North County Economic Development Council Holds First Summit
The North County Economic Development Council convened its first economic summit Wednesday in Carlsbad.
Speaking to a packed hall of about 300 North County leaders, Josh Williams of BW Research described the region as stronger economically than some states.
“If we took North County and made it its own state,” he said, “it would have a higher gross domestic product or gross regional product than Vermont, Wyoming, Montana, more than Maine, at about $54 billion a year.“
But, Williams said, the region has its challenges.
“North County was hit harder and has recovered slower than either San Diego County, California or the United States as a whole, from the great recession.“
In 2010, Williams said, North County lost almost 8 percent of its jobs and the region is still almost 3 percent below 2007 employment levels. That is partly due to the steep drop off in construction and manufacturing.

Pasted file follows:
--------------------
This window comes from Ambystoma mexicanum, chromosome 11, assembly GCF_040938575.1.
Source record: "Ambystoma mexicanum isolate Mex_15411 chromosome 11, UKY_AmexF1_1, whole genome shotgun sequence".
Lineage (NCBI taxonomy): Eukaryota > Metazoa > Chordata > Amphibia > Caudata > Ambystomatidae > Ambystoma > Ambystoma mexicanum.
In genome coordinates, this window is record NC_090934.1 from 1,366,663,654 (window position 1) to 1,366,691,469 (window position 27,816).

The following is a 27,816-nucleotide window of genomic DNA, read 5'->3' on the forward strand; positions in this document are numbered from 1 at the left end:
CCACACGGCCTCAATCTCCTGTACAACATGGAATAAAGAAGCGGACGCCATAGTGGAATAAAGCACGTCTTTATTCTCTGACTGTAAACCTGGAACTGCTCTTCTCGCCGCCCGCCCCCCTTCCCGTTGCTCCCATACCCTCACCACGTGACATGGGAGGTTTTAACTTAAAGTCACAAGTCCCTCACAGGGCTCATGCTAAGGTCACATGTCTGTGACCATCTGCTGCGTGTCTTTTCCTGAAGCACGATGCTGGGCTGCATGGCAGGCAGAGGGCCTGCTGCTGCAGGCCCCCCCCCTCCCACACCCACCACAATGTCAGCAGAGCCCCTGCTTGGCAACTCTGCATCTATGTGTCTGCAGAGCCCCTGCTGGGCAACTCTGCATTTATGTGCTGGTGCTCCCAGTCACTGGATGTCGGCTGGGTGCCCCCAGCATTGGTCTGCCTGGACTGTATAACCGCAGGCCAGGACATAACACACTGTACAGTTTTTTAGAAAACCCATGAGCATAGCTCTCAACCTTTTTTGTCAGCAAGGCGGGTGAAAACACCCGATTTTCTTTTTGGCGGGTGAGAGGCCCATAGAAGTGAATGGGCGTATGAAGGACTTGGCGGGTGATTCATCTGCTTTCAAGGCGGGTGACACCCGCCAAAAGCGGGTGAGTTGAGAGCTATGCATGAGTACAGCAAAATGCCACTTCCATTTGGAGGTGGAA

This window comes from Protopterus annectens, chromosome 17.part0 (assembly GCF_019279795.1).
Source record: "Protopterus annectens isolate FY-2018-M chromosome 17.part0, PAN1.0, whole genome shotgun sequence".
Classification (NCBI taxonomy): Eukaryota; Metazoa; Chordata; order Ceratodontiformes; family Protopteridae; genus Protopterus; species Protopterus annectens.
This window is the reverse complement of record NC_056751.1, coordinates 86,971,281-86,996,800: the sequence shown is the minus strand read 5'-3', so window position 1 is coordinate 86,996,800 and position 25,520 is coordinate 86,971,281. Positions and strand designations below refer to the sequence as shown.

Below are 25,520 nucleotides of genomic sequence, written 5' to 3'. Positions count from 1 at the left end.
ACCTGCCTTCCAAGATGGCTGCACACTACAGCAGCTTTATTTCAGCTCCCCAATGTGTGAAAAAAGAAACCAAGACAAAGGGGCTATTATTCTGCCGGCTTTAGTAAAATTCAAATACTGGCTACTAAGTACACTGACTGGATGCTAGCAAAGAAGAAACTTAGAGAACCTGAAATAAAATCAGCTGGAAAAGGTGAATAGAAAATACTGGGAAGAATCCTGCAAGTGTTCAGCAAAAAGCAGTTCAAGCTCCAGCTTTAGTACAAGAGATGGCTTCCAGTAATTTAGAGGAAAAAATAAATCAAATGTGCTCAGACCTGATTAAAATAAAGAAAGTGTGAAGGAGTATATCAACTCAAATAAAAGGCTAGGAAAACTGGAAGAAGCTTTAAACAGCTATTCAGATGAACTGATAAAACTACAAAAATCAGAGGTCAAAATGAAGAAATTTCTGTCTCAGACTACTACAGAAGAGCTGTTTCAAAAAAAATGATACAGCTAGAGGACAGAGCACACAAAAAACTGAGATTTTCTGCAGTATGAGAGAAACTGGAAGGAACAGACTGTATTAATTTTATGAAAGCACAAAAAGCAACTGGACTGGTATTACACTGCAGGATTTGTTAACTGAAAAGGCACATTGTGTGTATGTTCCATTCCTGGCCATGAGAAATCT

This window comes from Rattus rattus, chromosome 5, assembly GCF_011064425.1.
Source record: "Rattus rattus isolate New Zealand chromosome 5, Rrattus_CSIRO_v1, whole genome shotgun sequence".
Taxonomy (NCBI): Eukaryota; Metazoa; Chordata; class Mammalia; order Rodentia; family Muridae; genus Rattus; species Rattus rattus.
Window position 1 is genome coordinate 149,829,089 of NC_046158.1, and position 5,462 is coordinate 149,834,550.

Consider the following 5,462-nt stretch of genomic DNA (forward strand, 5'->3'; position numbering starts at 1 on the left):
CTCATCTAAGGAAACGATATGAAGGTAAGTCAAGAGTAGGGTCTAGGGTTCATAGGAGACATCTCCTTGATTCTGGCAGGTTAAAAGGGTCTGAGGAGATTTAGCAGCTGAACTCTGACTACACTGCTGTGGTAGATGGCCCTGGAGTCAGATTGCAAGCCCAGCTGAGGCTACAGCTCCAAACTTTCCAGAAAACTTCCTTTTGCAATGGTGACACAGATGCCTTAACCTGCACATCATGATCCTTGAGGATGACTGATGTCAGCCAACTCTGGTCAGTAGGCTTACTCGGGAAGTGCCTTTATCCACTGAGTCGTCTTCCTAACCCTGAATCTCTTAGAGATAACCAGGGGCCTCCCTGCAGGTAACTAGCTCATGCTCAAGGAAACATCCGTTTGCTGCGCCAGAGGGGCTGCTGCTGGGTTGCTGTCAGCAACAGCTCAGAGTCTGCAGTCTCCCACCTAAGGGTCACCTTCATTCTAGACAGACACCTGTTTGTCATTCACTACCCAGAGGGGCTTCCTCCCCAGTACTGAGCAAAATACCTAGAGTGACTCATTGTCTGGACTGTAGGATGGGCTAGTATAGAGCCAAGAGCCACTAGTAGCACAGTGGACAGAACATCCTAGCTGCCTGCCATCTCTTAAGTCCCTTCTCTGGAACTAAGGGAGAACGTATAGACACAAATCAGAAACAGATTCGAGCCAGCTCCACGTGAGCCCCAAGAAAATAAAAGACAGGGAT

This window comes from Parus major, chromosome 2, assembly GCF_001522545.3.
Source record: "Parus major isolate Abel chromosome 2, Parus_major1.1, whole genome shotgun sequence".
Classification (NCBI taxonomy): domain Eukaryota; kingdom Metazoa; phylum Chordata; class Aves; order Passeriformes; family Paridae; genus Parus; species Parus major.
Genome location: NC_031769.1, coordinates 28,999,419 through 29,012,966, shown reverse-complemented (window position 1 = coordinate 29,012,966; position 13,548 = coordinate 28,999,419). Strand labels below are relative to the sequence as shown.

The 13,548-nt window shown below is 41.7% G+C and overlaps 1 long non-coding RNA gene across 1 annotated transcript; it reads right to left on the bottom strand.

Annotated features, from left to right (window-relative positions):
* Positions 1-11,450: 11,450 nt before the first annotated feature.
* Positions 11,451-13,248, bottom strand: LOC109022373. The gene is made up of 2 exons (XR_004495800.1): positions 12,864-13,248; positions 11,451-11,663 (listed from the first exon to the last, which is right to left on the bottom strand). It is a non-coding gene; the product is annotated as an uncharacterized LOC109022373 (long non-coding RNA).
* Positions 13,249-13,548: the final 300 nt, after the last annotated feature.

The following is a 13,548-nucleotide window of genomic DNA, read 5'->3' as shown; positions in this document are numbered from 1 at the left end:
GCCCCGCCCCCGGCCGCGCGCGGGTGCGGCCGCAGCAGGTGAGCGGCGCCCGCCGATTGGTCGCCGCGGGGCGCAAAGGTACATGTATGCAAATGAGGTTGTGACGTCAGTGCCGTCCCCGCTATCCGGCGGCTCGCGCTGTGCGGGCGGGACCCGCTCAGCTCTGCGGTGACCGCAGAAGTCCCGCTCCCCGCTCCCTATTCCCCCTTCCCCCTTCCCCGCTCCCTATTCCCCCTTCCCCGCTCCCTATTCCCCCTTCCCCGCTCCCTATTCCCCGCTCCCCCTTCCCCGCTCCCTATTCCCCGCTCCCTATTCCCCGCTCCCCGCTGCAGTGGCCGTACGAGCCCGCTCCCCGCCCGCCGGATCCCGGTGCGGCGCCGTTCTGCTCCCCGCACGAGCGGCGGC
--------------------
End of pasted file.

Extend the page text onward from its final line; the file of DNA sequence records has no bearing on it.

High housing costs mean many homeowners and renters pay 40 percent of their income on housing. Plus, high tech companies can’t find enough people with the education to take their high paying jobs.
Simon Kuo of ViaSat said his company is looking for people who can adapt to rapid change. He said Cal State University San Marcos has a key role in training the North County workforce of the future.
Mark Vitner, a Wells Fargo Securities senior economist, responded to a question about why banks are not supporting small businesses more. He described how, after the housing bubble burst, investors moved in and bought up property, but the income levels of people living in the areas never rose high enough to be able to afford those homes.
“That short circuited the housing recovery,” Vitner said.
On the bright side, North County produced 40 percent of all the patents produced in the San Diego region. A strong group of industry clusters include biotech, biomed and clean tech companies, as well as sporting goods and tourism.
More than half the businesses surveyed said they find North County a good place to do business, compared to just one third of businesses who say California has a good business climate.